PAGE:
Over the last one hundred years, F. Scott Fitzgerald’s The Great Gatsby has become one of the most popular American novels in the literary canon. Though thousands of critical articles have circulated concerning one of American’s greatest tragic heroes, Jay Gatsby, it is the object of his desire that is often neglected. By applying the theories of feminist thinker Simone de Beauvoir, it can be shown that Daisy’s status as mutable anti-heroine is representative of the patriarchal ideologies of the novel’s time. Equally ripe for analysis is Daisy’s film legacy, as four major motion pictures have been adapted for the big screen. In this project, I argue that Daisy represents the treacherous dichotomies often imposed on women, whether through idolatry, illusion, commodification, or slavery. I also seek to prove that Daisy is part and parcel of the American New Woman and how this further distorts America’s identification with her. The ability to identify with characters is compulsory, which is perhaps why the story of Jay Gatsby has been adopted as a telling of the American Dream. As a contrast, however, the women in The Great Gatsby are difficult to identify with. If Daisy Buchanan is confined to a strict set of misshapen stereotypes, and we as Americans celebrate this novel as one of our Greats, how do we time and time again read women in the Great American Narrative?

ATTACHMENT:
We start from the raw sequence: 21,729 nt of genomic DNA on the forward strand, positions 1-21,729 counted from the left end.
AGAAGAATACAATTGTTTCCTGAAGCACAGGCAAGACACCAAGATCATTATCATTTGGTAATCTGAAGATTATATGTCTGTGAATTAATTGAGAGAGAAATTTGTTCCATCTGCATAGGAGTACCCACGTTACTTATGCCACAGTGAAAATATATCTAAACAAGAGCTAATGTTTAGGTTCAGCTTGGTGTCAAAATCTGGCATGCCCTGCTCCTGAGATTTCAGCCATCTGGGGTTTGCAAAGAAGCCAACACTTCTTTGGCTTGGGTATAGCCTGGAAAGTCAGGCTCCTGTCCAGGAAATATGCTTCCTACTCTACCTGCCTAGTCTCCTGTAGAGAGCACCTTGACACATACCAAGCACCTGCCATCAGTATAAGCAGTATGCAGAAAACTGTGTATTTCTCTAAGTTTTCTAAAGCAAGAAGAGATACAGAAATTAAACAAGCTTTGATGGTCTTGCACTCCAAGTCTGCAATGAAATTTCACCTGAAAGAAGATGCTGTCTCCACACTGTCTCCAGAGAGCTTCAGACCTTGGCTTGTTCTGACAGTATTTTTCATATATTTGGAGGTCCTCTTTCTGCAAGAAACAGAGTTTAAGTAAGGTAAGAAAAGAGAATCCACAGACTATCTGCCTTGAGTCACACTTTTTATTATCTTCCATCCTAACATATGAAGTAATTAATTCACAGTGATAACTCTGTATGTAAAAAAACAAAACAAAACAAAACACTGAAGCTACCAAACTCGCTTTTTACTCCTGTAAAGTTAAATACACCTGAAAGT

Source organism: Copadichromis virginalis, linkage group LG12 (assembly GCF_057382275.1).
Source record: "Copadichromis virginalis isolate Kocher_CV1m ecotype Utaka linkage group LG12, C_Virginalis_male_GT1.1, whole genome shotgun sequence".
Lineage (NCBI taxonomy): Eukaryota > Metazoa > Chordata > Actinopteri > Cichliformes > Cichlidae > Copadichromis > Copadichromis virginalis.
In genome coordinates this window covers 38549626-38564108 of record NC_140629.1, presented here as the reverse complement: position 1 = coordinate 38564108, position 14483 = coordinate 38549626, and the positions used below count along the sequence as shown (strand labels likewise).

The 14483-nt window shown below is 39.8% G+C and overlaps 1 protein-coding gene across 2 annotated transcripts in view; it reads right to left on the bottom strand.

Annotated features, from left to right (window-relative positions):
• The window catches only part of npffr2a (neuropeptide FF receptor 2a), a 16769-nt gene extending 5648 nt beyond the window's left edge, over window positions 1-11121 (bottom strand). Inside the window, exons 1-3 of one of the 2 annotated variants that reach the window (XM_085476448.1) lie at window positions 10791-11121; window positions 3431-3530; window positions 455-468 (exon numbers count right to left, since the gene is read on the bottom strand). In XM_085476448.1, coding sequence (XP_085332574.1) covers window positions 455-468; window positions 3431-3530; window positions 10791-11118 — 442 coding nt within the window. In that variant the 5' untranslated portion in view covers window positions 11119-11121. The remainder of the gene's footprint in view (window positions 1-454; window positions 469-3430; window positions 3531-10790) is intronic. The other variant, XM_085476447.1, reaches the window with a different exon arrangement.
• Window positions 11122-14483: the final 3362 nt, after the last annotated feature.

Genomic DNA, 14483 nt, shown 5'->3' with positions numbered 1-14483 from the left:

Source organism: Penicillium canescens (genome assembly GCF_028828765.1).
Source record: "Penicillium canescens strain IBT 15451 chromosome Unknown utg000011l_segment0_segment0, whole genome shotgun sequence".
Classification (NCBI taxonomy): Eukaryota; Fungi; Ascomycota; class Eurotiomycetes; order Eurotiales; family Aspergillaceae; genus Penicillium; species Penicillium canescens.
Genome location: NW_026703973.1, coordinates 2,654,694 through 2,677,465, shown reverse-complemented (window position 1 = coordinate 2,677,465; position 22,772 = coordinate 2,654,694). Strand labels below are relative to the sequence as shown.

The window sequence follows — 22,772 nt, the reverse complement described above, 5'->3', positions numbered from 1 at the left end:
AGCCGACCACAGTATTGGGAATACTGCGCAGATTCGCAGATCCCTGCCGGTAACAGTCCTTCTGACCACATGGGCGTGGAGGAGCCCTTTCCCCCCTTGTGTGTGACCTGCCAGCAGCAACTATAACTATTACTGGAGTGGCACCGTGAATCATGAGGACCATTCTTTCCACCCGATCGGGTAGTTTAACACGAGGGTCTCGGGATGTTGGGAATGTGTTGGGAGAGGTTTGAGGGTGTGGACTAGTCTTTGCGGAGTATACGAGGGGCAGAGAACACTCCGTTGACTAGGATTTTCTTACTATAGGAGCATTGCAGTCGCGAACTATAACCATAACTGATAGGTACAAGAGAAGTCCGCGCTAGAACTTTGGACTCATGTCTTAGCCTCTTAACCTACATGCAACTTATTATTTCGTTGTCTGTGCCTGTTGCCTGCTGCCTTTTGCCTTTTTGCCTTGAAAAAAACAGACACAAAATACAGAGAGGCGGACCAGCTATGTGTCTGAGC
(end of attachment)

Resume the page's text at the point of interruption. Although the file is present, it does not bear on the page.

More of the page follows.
|Advisor:||Wilson, Mary Ann|
|Commitee:||McGuire, Jerry, Wu, Yung-Hsing|
|School:||University of Louisiana at Lafayette|
|School Location:||United States -- Louisiana|
|Source:||MAI 55/03M(E), Masters Abstracts International|
|Subjects:||Literature, Womens studies|
|Keywords:||Buchanan, Daisy, Fay, Fitzgerald, Gatsby, Mystery, Myth, Scott, Woman|
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